December 9, 2019
Perovskite solar cell method to make solar energy more affordable
If someone asked you to wager a guess on when solar energy first came of age, and you said the seventies, you'd be correct—but only if you meant the 1870s.
That's when French inventor and renewable energy pioneer Augustin Mouchot used his diverse expertise in mathematics and physical sciences—along with his keen interest in the sun—to invent the earliest solar-powered engine.
Advances in solar energy have been vast since Mouchot first demonstrated his invention at the World Expedition in Paris in 1878. Fast-forward to today, and one of the most exciting developments is taking place at the University of North Carolina at Chapel Hill, where Jinsong Huang and his research group are tapping into the spirit of Mouchot's cross-disciplinary research approach to develop their own innovation—one that promises to usher in a new era in affordable renewable energy.
Perovskite solar cells have become increasingly popular subjects of renewable energy research as they demonstrate high solar-to-electricity conversion efficiencies at a low production cost. But their stability when exposed to moisture and oxygen remains a critical hurdle to overcome before the cells can truly become market-ready. The Huang Group is addressing this challenge with a new method that would enhance the resistance of the perovskite solar cells under ambient conditions.
"Solar energy is abundant. You only need to have a small part of sunlight to create electricity," Huang said. "Our new method of harvesting solar energy is cheaper than the popular method. We want to make energy using the sun, converting it to clean energy that is affordable. We are trying to provide electricity using clean energy but without increasing your bill."
In its work, the Huang Group collaborates with other departments across campus, bringing together expertise from areas like chemistry, engineering and materials science.
"We are working with people in multidisciplinary areas and in different fields. Our goal is to reduce the cost of solar energy, and we need to consider how affordable the solution can be," Huang said. "My group is really diverse. We have top-notch scientists with backgrounds in chemistry, physics, engineering and materials science. Solving problems is in our blood. We have to work with people with different backgrounds, and we benefit a lot from collaboration with other faculty."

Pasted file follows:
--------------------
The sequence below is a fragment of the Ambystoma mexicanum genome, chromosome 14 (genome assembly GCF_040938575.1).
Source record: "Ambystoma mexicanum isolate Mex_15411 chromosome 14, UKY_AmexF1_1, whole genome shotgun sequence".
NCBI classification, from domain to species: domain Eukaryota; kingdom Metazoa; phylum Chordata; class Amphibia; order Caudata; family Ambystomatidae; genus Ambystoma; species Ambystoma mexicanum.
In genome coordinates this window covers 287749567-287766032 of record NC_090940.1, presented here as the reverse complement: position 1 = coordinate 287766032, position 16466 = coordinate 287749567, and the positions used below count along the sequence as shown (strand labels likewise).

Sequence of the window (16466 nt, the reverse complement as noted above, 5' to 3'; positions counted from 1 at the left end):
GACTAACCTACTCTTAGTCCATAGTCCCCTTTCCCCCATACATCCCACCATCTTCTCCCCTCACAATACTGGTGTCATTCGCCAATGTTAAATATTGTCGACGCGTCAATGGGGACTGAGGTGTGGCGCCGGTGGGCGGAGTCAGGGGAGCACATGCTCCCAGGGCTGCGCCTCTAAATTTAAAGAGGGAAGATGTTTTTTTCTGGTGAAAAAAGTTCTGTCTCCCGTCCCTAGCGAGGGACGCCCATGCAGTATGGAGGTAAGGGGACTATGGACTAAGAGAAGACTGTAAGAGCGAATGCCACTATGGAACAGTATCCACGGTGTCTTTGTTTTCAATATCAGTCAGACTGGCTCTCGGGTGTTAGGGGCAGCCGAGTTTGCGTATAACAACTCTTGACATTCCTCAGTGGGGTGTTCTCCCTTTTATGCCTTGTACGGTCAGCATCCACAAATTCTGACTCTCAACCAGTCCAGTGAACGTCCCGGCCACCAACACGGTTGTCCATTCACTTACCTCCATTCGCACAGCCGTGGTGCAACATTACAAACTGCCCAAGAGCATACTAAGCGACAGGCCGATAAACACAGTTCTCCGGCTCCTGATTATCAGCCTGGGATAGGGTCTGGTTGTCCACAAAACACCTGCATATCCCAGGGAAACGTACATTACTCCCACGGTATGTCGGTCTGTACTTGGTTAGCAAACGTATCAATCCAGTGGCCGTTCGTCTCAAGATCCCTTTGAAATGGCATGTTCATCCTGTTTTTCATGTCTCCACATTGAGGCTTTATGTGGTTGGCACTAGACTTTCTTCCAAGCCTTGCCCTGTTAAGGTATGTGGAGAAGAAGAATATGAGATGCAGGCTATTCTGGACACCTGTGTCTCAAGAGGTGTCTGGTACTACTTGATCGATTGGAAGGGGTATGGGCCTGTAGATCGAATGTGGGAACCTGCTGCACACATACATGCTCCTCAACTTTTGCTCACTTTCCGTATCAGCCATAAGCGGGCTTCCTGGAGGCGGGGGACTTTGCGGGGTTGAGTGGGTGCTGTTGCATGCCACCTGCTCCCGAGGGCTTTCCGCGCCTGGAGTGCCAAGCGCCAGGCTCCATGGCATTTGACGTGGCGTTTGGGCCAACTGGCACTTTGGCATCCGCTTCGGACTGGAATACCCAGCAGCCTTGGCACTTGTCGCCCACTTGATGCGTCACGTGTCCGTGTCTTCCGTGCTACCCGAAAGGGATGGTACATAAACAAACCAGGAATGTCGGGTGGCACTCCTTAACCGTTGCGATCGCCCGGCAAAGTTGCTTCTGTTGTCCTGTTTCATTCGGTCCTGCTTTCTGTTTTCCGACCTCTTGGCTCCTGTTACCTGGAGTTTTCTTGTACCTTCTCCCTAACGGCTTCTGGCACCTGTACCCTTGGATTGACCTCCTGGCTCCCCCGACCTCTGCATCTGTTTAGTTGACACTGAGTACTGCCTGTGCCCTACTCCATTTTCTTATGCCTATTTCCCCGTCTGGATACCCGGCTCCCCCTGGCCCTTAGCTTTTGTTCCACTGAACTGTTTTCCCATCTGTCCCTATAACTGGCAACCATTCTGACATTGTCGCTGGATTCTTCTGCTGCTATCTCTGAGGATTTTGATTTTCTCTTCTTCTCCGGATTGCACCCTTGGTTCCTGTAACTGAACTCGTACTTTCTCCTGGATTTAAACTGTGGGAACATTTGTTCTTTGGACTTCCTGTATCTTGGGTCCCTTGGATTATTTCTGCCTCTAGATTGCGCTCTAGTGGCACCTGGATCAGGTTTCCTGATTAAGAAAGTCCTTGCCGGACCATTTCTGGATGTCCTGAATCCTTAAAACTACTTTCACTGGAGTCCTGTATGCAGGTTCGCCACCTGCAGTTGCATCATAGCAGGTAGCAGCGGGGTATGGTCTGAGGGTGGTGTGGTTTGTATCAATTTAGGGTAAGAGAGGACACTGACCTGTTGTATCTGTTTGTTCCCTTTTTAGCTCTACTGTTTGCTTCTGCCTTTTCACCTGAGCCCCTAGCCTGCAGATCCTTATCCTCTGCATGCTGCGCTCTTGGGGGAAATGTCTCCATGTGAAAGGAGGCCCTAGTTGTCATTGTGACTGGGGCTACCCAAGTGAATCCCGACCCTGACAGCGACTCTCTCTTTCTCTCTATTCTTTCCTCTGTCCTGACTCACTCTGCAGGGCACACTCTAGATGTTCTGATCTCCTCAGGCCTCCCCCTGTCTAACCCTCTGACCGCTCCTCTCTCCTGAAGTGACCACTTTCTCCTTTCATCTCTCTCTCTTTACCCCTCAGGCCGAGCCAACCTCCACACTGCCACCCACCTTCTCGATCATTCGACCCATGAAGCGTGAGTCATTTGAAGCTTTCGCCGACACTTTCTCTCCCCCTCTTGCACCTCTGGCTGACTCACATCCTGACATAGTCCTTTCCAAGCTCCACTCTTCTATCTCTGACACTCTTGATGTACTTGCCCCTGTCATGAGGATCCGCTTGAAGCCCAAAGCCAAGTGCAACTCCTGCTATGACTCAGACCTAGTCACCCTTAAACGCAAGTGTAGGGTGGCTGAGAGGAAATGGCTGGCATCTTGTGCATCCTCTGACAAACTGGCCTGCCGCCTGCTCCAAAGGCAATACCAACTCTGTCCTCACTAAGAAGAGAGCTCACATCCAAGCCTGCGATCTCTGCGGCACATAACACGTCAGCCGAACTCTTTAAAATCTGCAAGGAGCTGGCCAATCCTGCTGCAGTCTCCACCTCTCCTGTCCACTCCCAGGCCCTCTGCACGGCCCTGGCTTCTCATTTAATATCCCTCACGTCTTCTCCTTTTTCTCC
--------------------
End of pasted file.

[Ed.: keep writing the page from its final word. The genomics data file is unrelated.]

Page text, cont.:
To further the work, Huang has benefitted from resources across the University, including the Office of Technology Commercialization's patents, copyrights and trademarks team, which helped Huang with the intellectual property process.
And Huang's innovative research is getting noticed for its potential, securing grants and funding as he continues to move the research forward.
"We were lucky to receive grants from the Department of Energy and the National Science Foundation and also from the Department of Defense. That's been great and really promising," he said. "The future is moving the research out of the lab to market. Industry and the University should work closely to move the technology to market."
Huang's work in solar energy creates the potential for perovskite solar cells to be commercially produced for use in clean energy and other applications. It also has the potential to benefit populations across the globe.
"The way that you think of how to power up your house, power up your car, almost everything—it changes the way you think about how to get energy," he said. "Once you have the knowledge, you can make life easier. With a solar panel, you could go anywhere and never worry about power for your computer, your cell phone or for your car."
Huang will be part of UNC-Chapel Hill's Institute for Convergent Science, which is being designed to bring together researchers, students and scholars from many scientific disciplines to discover new breakthroughs that can only be seen through a melding of viewpoints. Convergent science is a problem-centered approach to research that draws together innovators from a wide span of disciplines to address real-world issues. The College of Arts & Sciences is partnering with Innovate Carolina—the campus-wide initiative for innovation and entrepreneurship—to launch a pilot program for the Institute for Convergent Science within the existing Genome Sciences Building in 2020.
As Huang continues to innovate in solar energy, he encourages other faculty to think about the value of working in multi-disciplinary ways, keeping their minds—and ears—open to valuable feedback. In fact, as he pointed out, some of the most important insights that faculty inventors can gain come from those outside the University who will ultimately use the inventions that faculty create.
"I am still learning," Huang said, "but definitely talk to customers who want to use your product. Listen to potential customers."